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Vermicompost- Composting With Worms

Updated on February 4, 2013
Marye Audet profile image

Marye Audet-White is an internationally known food writer, food editor for Texas Living, cookbook author, and food blogger.


Vermicomposting is a long word that merely means using your table scraps and organic materials to raise worms and their castings.

Castings are worm poop. They are invaluable to the organic gardener for the thousands of beneficial microorganisms that are found in them. The castings contain five times more nitrogen, at least seven times the phosphorus and over ten times the potassium than ordinary garden soil. Not only that but the castings have a perfect ph as well as containing plant growth factors. It seems that "worm manure" is the way to an abundant crop of lush vegetables.

Worms for vermicomposting are grown in special containers that you can buy or make yourself. They are not the earth worms that you may find in your garden but smaller varieties. The two breeds that are used in vermicomposting are Eisenia foetida or Lumbricus rubellas, but you may know them as tiger worms, angle worms, or wigglers.

They generally live nearer the surface of the earth than most worms, under decaying leaves, in compost piles, or decaying manure in pastures. The habitat that you create for them must be kept close to their ideal conditions.

A vermicompost bin from
A vermicompost bin from

How to Grow Worms

Vermicomposting does not take up much space. For every two people that will produce table scraps you will need a 2'x2'x8" box and 2,000 worms. Expect this population to double, under good conditions, each month.

Once you have your habitat, either homemade or bought, you will fill it with bedding material. You will need approximately six pounds of bedding material per box. Bedding can be made of many things, a combination of peat moss, shredded paper and/or leaves, well rotted manure (do not use fresh), sawdust from non treated wood (not aromatic wood like cedar or pine though), dried grass clippings, and coconut fiber. The bedding needs to be loose and moist, with the ability to allow air to circulate. Add some sand and a very small amount of lime. Mix it up well, moisten and put in the box. Now add the worms. Do not add compost materials for 2 days.

After two days you can start adding table scraps. Never feed worms the following substances:

  • eggs
  • metal
  • foil
  • plastic
  • citrus
  • onion
  • garlic
  • oil and oily foods
  • meat
  • dairy

Trimmings from vegetables, fruits, and garden plants, egg shells, and coffee grounds are all great. Tea bags, as long as the staple is removed, coffee filters, leftover oatmeal and breads can all be used with great success. 1,000 worms will eat about 1/2 cup of scraps per day.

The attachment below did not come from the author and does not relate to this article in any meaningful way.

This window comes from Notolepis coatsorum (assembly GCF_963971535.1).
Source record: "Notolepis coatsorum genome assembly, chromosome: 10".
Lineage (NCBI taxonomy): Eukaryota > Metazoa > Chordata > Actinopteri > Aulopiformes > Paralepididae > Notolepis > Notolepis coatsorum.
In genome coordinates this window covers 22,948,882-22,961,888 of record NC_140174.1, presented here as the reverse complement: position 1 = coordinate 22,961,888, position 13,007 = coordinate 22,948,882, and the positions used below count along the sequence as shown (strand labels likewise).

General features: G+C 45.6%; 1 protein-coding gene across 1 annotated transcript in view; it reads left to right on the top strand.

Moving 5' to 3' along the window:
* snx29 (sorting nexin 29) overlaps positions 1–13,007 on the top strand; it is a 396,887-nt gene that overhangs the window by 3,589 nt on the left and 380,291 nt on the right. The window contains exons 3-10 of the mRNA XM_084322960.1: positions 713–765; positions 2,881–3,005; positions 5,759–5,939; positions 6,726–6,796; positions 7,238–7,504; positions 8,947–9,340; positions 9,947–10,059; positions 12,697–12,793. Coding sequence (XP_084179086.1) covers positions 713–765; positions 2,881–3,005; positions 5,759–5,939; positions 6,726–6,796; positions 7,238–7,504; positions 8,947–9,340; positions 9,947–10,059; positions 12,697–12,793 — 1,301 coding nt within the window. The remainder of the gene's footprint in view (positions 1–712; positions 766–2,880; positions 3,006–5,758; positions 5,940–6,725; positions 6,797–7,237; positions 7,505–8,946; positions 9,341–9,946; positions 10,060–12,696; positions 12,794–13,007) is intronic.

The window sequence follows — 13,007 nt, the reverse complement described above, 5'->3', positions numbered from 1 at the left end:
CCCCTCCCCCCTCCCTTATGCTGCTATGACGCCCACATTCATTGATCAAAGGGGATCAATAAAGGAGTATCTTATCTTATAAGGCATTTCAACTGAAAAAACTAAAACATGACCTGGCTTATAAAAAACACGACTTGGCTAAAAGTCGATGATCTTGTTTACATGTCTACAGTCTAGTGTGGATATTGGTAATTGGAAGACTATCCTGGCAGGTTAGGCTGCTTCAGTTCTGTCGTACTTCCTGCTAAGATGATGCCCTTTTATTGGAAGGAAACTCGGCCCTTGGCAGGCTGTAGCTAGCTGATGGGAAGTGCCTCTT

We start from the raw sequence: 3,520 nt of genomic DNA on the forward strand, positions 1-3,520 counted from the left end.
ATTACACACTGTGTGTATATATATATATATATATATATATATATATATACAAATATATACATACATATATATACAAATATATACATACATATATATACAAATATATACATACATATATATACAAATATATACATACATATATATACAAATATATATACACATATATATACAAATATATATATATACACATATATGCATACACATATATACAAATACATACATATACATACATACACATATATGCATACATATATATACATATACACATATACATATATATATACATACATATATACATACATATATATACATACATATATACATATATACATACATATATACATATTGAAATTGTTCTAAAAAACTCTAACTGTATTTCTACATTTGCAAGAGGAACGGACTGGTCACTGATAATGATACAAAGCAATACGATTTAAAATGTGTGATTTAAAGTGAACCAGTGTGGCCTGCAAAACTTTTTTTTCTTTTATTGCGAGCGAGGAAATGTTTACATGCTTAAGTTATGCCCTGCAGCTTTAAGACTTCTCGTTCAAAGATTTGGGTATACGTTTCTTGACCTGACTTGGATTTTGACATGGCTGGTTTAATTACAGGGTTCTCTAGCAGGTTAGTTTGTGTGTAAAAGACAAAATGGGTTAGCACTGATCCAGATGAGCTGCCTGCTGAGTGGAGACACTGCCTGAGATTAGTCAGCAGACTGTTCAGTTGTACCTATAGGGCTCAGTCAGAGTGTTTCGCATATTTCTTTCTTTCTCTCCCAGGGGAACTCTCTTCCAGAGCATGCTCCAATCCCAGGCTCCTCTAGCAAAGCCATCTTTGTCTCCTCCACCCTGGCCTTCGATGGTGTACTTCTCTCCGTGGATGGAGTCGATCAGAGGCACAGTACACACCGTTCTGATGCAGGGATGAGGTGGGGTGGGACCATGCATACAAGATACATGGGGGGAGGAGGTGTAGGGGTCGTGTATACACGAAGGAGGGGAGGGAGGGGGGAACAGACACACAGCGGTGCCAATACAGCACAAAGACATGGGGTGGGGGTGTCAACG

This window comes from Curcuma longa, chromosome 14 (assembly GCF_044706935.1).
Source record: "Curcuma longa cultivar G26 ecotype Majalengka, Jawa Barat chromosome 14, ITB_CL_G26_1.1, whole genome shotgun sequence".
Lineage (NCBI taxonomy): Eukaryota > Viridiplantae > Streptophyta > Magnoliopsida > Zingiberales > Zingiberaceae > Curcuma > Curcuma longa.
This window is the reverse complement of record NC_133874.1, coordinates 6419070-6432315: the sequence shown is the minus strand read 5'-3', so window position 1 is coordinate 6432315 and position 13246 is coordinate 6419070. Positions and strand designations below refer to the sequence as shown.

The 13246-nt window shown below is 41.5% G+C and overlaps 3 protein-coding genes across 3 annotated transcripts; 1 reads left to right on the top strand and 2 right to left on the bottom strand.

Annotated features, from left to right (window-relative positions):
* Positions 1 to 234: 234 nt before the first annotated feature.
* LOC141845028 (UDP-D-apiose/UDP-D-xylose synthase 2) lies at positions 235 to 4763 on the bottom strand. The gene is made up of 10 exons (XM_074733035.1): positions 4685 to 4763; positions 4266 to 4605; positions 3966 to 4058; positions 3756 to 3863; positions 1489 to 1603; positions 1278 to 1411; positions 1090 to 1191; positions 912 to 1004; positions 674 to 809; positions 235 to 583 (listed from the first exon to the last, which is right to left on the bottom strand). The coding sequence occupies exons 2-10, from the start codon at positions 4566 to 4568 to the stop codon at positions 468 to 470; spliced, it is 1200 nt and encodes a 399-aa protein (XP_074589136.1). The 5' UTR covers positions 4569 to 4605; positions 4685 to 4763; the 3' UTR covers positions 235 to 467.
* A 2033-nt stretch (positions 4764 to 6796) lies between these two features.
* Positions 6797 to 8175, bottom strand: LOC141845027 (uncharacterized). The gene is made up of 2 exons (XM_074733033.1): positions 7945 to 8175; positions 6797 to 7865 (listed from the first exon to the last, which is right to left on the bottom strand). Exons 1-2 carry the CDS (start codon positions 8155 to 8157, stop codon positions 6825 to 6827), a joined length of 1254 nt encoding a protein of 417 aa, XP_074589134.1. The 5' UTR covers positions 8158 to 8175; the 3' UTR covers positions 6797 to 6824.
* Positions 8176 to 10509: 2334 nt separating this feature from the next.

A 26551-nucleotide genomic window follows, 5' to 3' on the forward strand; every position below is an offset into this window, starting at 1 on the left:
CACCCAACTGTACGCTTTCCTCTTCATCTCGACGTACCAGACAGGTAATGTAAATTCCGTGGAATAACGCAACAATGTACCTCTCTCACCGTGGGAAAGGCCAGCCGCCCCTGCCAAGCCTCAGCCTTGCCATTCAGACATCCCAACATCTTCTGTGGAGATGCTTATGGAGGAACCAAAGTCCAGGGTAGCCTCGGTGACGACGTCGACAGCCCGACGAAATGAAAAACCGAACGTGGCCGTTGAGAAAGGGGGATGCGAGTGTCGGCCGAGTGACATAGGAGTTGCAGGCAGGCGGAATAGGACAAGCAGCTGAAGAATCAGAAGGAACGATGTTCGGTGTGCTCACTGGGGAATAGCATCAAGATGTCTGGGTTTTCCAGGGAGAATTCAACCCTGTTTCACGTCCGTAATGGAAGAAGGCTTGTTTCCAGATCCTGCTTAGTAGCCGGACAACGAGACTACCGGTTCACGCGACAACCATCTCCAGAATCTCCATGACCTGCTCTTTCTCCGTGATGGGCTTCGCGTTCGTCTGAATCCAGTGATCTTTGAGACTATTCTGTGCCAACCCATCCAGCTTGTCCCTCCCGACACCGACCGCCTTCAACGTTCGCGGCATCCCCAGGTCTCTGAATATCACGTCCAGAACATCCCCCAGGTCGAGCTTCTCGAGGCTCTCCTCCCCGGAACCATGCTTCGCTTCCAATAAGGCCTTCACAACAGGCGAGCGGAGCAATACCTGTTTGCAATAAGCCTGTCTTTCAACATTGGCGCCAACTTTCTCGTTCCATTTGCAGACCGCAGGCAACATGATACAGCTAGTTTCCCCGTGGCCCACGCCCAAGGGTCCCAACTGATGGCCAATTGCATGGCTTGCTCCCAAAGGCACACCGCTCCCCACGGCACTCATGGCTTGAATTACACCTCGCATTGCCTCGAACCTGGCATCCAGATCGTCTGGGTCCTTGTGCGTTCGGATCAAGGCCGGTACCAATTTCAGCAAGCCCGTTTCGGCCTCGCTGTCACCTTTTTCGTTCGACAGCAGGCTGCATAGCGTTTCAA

Bury the food in the bedding for best results. The worm box will need to be cleared every 3-4 months.

Harvesting the Castings

Harvesting the castings is a relatively simple procedure. You will want to complete the process outside on a sunny day. Working with one box at a time dump it out onto a large piece of plastic. Mound the contents into several mounds.

Since the worms will want to avoid light they will burrow into the piles and you will then gently brush the dirt off and set it aside until you begin to see the worms again. Wait a few minutes for them to burrow deeper and repeat the process until you have only worms. Return the worms to the newly filled boxes and store the casting for a week or so before using needed in your garden.

You can also collect the liquid that is produced when you dampen the soil of the boxes. To do this place a tray under the habitat to collect the liquid. Pour it off regularly into a container to be used when watering your plants.


The ideal temperature for growing worms is 50-80 degrees. It is important that they not heat up above 90 degrees or they can literally cook. Because of this you also need to be careful about putting in too much "hot " compost, like grass clippings, fresh manures, and that type of thing. They cannot survive in normal garden soil so they should be kept in the environments you have created for them.

Vermicomposting can be an excellent family project as well as a way to grow better plants and make a little extra money by selling both the worms and the castings to others for their organic gardens.